This image is taken looking towards a region of the Galaxy in the Eagle constellation, closer to the Galactic center than our Sun. These newborn large stars are catastrophically disrupting their original gas embryos by kicking away their surroundings and excavating giant cavities in the Galaxy.
Credit: ESA/Hi-GAL Consortium
The Galactic Bubble RCW 120
RCW 120 is a galactic bubble with a large surprise. How large? At least 8 times the mass of the Sun. Nestled in the shell around this large bubble is an embryonic star that looks set to turn into one of the brightest stars in the Galaxy.
Credit: ESA/PACS/SPIRE/HOBYS Consortia
Stellar 'Assembly Line in Vulpecula
This image, in the constellation of Vulpecula, shows an entire assembly line of newborn stars. The diffuse glow reveals the widespread cold reservoir of raw material that our Galaxy has in stock for building stars.
Credit: ESA/Hi-GAL Consortium
Artist's Impression of Herschel
SA's Herschel infrared observatory has an unprecedented view on the cold universe, bridging the gap between what can be observed from the ground and earlier infrared space missions. Infrared radiation can penetrate the gas and dust clouds that hide objects from optical telescopes, looking deep into star-forming regions, galactic centers and planetary systems. Also cooler objects, such as tiny stars and molecular clouds, even galaxies enshrouded in dust that are barely emitting optical light, can be visible in the infrared.
Credit: ESA - C. Carreau
The Rosette Molecular Cloud, seen by Herschel
Infrared image of the Rosette molecular cloud. Herschel collects the infrared light given out by dust and this image is a three-color composite made of wavelengths at 70 microns (blue), 160 microns (green) and 250 microns (red).
An unseen stellar nursery comes into view in this Herschel image. Some 700 newly-forming stars are estimated to be crowded into these colorful filaments of dust. The complex is part of a mysterious ring of stars called Gould's Belt.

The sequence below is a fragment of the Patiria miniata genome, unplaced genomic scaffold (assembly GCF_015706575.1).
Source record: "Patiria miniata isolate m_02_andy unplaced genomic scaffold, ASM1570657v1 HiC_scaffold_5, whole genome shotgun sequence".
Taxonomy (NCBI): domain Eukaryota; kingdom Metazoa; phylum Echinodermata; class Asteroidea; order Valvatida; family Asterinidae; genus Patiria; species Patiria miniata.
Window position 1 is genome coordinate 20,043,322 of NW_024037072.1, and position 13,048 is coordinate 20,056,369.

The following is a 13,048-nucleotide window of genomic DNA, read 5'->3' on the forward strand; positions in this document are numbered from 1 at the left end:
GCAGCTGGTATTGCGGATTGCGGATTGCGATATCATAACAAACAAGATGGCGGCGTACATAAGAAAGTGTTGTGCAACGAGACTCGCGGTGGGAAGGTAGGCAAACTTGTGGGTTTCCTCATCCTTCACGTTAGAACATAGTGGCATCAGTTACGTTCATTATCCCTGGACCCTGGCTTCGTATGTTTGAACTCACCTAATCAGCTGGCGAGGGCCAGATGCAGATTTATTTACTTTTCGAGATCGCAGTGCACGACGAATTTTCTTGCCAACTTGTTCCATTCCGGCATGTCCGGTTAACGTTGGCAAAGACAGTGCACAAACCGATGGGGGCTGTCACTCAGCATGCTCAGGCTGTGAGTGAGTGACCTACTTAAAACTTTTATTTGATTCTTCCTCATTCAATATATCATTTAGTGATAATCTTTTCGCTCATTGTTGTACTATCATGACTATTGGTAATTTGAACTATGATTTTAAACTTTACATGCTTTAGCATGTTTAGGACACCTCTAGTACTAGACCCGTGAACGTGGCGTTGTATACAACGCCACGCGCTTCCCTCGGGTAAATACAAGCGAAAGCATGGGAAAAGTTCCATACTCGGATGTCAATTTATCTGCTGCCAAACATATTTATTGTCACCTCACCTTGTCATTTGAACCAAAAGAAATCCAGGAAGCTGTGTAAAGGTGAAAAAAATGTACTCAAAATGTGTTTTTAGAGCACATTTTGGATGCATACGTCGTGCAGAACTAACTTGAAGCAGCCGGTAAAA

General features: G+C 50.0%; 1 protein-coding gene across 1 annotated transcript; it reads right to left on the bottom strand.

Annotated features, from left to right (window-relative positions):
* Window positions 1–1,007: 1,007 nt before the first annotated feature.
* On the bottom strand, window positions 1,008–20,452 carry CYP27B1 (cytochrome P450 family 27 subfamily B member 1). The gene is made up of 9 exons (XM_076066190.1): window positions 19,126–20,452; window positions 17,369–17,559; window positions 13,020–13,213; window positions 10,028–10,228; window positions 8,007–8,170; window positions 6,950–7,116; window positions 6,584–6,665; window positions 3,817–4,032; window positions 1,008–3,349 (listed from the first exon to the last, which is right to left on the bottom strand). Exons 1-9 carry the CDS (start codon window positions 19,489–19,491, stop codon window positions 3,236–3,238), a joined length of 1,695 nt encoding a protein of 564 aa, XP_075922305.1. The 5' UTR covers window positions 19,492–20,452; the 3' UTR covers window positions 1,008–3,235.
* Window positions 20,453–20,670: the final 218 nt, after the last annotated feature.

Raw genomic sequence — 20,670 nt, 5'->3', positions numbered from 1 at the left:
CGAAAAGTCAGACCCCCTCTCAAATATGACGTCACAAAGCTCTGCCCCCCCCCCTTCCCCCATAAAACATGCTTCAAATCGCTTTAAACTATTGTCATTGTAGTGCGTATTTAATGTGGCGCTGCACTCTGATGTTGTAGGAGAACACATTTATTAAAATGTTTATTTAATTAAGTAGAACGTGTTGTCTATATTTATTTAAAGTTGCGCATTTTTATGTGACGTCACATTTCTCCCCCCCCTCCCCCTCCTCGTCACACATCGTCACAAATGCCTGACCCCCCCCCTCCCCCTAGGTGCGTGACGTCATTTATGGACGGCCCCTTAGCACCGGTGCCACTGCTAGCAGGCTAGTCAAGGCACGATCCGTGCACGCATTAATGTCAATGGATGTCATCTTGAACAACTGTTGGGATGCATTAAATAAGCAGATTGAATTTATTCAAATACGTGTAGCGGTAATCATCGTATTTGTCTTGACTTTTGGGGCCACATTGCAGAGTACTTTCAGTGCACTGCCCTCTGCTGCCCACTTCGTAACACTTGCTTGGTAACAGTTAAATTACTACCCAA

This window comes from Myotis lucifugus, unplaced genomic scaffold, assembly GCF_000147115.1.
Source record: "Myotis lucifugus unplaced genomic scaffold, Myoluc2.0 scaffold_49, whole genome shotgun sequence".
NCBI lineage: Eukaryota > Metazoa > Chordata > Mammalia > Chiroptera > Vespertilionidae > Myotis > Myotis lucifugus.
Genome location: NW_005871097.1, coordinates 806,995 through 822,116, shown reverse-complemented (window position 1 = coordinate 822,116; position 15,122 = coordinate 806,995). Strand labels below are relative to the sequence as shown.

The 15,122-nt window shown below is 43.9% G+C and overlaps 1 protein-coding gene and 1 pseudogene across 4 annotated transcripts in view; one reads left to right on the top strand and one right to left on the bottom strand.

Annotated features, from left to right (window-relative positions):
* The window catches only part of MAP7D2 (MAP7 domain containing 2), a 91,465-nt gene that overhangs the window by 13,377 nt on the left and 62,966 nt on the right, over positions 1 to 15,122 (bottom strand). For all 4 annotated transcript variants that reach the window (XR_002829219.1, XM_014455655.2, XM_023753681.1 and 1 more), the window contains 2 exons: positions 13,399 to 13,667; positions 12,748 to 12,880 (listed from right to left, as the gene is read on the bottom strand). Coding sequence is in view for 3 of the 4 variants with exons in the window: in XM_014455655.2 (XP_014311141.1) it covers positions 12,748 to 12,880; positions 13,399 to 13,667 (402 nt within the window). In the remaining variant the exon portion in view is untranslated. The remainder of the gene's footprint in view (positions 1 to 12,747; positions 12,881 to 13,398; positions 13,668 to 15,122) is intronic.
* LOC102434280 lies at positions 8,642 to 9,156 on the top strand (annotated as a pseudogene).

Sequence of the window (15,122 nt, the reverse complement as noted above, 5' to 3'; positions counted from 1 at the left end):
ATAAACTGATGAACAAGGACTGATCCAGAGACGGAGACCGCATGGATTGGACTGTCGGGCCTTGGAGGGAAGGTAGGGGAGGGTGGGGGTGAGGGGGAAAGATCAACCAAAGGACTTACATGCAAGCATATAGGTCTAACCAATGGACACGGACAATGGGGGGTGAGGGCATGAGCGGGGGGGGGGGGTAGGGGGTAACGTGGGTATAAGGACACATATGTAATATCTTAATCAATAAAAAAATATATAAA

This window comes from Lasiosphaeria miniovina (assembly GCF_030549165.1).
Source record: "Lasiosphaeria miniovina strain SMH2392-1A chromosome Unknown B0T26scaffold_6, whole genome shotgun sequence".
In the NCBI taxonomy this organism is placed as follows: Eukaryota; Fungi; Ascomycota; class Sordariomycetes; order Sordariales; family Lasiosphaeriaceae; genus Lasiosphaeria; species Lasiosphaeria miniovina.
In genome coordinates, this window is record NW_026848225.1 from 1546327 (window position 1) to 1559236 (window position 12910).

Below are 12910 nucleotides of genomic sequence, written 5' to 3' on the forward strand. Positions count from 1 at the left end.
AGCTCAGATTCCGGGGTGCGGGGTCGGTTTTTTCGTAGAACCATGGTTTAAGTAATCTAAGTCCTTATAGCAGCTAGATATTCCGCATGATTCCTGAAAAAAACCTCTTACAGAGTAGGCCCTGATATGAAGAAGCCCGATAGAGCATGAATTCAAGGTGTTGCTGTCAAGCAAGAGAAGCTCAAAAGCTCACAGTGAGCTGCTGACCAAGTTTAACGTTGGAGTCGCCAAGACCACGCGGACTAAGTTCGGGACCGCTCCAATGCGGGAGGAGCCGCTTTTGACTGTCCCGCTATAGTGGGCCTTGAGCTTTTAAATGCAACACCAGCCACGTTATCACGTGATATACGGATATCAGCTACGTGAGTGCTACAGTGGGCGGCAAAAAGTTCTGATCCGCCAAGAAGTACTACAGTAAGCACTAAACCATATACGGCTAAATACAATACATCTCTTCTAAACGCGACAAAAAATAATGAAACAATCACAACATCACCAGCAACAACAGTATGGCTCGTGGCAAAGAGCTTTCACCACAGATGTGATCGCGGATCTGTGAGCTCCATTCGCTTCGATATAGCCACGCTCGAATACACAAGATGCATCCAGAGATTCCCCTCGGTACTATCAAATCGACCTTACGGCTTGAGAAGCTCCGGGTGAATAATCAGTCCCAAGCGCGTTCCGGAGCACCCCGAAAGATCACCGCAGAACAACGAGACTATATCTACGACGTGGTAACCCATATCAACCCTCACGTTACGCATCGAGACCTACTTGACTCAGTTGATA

Credit: ESA and the SPIRE & PACS consortia, P. Andr
Cold Gas in the Milky Way
SPIRE infrared image of a reservoir of cold gas in the constellation of the Southern Cross. The region is located about 60° from the Galactic Center, thousands of light-years from Earth.
Credit: ESA and the SPIRE consortium
Reservoir of cold gas in the constellation of the Southern Cross
Five-color infrared image of a reservoir of cold gas in the constellation of the Southern Cross. The region is located about 60° from the Galactic Center, thousands of light-years from Earth.
Credit: ESA and the SPIRE & PACS consortia
M74 at Different Wavelengths
SPIRE images of galaxy M74 at three different infrared wavelengths. These wavelengths are the equivalent of blue, green and red colors in the visible spectrum. The images have been processed to bring out the extended structure of the galaxy and to show more detail in the background sky.
Credit: ESA and the SPIRE Consortium
Herschel' Test View of M51
Glowing light from clouds of dust and gas around and between the stars is visible clearly. These clouds are a reservoir of raw material for ongoing star formation in this galaxy. Blue indicates regions of warm dust that is heated by young stars, while the colder dust shows up in red.